Photo by Ford
Sometimes, you need four doors and a real back seat. If that describes you, the 2020 Dodge Charger R/T is the most affordable path to high horsepower.
Equipped with a 370-hp 5.7-liter Hemi V8 powering the rear wheels through a standard eight-speed automatic transmission, the Charger R/T offers numerous upgrades to its exterior appearance, interior features, safety technology, and performance. Or you can keep this car basic and enjoy plenty of bang for your family car buck. The one concern about the Charger is a Marginal crash-test rating for the driver in a small overlap frontal-impact collision, according to the Insurance Institute for Highway Safety (IIHS). And the IIHS hasn’t tested the right side of the car yet. Ratings that would pertain to kids riding in the back seat are all Good, though.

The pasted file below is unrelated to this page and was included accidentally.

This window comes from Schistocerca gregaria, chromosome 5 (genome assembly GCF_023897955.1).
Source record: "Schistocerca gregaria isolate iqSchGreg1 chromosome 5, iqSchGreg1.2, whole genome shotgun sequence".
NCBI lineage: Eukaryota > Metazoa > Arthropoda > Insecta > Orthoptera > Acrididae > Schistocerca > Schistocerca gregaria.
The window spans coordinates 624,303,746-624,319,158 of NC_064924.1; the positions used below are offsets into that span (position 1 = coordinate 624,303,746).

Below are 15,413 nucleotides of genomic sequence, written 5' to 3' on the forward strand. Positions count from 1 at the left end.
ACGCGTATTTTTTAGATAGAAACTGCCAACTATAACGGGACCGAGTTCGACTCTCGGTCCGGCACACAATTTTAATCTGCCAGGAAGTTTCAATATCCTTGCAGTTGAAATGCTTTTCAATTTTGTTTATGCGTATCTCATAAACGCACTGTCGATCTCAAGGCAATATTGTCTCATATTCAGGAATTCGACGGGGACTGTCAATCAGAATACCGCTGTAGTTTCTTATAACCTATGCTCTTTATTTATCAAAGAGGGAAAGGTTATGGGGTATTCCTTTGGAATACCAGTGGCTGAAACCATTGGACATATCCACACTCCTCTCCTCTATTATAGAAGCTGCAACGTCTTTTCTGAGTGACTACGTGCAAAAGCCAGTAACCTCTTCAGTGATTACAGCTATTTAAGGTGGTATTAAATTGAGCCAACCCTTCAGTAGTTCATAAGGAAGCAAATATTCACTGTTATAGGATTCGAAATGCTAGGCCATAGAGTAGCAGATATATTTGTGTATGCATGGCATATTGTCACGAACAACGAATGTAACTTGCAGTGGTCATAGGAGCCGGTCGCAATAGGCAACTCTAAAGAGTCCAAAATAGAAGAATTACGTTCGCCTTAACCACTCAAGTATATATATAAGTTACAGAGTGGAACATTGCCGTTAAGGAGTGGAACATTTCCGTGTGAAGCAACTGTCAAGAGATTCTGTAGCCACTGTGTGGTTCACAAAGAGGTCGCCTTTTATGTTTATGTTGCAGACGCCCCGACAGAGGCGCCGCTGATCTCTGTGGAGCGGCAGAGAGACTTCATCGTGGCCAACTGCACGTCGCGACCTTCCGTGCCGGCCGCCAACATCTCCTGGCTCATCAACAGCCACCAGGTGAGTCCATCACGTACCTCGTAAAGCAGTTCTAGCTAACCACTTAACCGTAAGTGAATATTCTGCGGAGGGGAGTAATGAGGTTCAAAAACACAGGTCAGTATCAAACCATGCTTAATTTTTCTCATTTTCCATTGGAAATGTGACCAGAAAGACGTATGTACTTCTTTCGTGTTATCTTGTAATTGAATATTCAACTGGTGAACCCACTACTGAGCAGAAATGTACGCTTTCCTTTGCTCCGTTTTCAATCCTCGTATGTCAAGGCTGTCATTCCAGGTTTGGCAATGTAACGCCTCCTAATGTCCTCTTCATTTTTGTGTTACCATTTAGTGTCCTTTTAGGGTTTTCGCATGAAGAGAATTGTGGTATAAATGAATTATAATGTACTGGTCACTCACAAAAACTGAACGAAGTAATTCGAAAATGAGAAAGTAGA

Photo by Dodge
I don’t understand why the Kia Stinger isn’t more popular. In a country infatuated with SUVs, it offers a sportback design and folding rear seats to expand the 23.3-cubic-foot trunk to 40.9 cubic feet. A torque-vectoring all-wheel-drive system is available. The back seat holds adults with no problem. And it looks terrific.
The version we’re talking about here is the GT, which has a twin-turbocharged 3.3-liter V6 engine making 365 hp, fed to the rear wheels through an eight-speed automatic transmission. Summer performance tires are wrapped around 19-inch wheels, and the Stinger GT includes a limited-slip rear differential and variable gear ratio steering. This is a great car to drive, it's a rarity on the road, and it blends speed, style, and sophistication in a practical, useful, and enjoyable automobile. And the warranty can’t be matched by anything else on this list.
Photo by Kia
Yes, Chrysler still makes the 300. And it’s older than the Nissan 370Z, dating to 2005. Sure, Chrysler has heavily updated the car during its 16-year run, but the platform, the vehicle architecture, and even the available 5.7-liter Hemi V8 engine draw clear lines to the Bush administration. Some components go as far back as Clinton.